By Dean A. Haycock
Special to BioWorld Today
It seems as if everything about cancer cells is abnormal. Their appearance. Their uncontrolled growth. Their gene expression patterns. Their interactions with normal tissue. All set them apart. It is not surprising, therefore, to note that the blood vessels that nourish malignant tumors also are abnormal.
Researchers have been aware of tumor blood vessel abnormalities for more than half a century. They knew that the vessels feeding tumors were lined with normal endothelial cells, which line all blood vessels, and with cancer cells. This dual cellular constituency accounts for the name by which these vessels are known: "mosaic" tumor blood vessels.
Although scientists have known about the existence of mosaic vessels for decades, they didn't have a good idea of how many cancer cells were present in them. Now they do. Researchers from the Harvard Medical School and Massachusetts General Hospital in Boston and the University of California in San Francisco published a paper in the Dec. 19, 2000, issue of the Proceedings of the National Academy of Sciences that provides quantitative data describing mosaic blood vessels.
Author Lance Munn at the Harvard Medical School and Massachusetts General Hospital and his colleagues describe in their paper, "Mosaic blood vessels in tumors: Frequency of cancer cells in contact with flowing blood," how they managed to apply multiple staining procedures to the same animals to be able to count the number of cancer cells in contact with the lumen, or space, in tumor blood vessels.
Researchers Use GFP-Expressing Tumor Cells
The study was technically complex, according to Munn, because it involved developing a procedure to simultaneously visualize cancer cells, endothelial cells, blood vessel morphology and markers of blood flow through vessels.
"To my knowledge," he told BioWorld Today, "nobody has ever done a study that looked at this many different aspects [of tumor blood vessels] simultaneously. We did the best job we could to make sure we identified the cells correctly. That involved using the GFP-expressing tumor cells, which is probably the most significant advance."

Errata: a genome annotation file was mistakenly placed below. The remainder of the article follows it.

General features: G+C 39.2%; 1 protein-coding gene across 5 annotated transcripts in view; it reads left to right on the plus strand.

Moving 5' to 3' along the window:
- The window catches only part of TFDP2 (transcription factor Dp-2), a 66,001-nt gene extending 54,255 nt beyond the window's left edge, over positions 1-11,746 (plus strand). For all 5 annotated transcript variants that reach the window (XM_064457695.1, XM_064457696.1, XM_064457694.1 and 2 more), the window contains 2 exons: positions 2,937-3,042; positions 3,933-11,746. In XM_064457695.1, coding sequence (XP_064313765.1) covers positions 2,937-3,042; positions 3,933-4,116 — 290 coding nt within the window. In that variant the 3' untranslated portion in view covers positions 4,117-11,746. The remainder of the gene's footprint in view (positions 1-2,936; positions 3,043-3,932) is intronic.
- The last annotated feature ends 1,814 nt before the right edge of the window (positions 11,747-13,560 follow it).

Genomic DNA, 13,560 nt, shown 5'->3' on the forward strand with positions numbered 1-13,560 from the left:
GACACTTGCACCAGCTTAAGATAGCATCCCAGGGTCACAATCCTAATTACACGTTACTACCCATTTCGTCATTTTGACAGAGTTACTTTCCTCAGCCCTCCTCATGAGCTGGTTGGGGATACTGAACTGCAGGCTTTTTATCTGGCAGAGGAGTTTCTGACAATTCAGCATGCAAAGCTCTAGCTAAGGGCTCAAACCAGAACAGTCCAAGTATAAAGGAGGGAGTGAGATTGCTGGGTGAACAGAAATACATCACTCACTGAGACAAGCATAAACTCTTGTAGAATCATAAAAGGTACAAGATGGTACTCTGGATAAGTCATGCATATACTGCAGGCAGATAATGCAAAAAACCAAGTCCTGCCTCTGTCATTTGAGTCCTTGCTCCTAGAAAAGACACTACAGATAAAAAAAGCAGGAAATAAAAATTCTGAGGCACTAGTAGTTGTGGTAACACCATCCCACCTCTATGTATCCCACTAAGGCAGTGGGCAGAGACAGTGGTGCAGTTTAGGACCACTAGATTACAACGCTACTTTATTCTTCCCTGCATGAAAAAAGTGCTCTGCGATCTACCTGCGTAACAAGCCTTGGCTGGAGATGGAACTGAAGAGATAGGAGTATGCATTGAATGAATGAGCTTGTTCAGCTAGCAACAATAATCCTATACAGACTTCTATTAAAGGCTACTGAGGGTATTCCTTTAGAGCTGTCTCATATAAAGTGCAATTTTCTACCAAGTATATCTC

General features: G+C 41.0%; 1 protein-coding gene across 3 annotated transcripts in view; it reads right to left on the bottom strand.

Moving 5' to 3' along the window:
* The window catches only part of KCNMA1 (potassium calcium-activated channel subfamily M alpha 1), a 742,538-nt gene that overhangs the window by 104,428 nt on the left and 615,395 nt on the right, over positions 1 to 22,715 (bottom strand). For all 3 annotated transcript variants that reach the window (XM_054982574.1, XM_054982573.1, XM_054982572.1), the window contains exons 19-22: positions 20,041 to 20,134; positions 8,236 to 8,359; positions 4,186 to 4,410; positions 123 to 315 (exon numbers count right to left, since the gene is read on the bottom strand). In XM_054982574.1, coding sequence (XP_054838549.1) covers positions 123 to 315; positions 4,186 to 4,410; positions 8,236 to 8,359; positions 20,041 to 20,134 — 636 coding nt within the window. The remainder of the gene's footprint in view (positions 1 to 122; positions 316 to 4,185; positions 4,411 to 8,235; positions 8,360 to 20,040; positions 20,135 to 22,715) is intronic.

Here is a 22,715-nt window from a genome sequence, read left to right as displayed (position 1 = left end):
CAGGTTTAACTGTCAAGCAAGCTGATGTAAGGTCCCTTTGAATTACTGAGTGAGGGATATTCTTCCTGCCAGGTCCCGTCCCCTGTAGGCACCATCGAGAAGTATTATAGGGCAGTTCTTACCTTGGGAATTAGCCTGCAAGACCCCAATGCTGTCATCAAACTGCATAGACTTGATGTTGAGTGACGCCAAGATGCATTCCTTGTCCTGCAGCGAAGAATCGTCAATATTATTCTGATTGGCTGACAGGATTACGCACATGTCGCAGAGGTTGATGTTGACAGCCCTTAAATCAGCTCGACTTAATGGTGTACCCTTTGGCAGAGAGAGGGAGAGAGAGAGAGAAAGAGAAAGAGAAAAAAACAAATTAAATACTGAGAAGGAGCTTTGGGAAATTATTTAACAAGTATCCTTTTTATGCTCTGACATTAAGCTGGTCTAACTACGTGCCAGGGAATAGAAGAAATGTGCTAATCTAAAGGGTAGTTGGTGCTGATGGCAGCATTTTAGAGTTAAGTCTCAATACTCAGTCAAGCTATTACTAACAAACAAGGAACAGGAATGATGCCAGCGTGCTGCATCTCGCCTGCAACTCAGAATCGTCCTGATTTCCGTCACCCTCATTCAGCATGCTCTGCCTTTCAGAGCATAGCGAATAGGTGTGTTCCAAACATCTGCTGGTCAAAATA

This refers to a method the authors used to uniquely label cancer cells by transfecting a human colon adenocarcinoma cell line with a constitutively expressed green fluorescent protein (GFP) construct. "It allowed us unambiguously to say that a particular cell is a tumor cell right in the blood vessel wall," Munn explained.
To identify endothelial cells, the group labeled tissue sections with a mixture of antibodies directed against two endothelial cell markers, CD31 and CD105. "The labeling of the endothelium was pretty straightforward," Munn recalled, "but used a cocktail of markers to increase the sensitivity. The other advance was the lectin perfusion, which has been used in other systems to identify vasculature in perfused vessels. It was a challenge to get all the conditions optimized so all the various stains would be strong enough so we could see them all in the same tissue sample.
"The other major advance," he continued, "was the use of confocal microscopy. We could do 3-dimensional scans down through each region to verify that the mosaic regions carried through a significant depth. Once all this was set up, it was a matter of going through a thousand vessels to do the quantification, and that wasn't trivial in itself."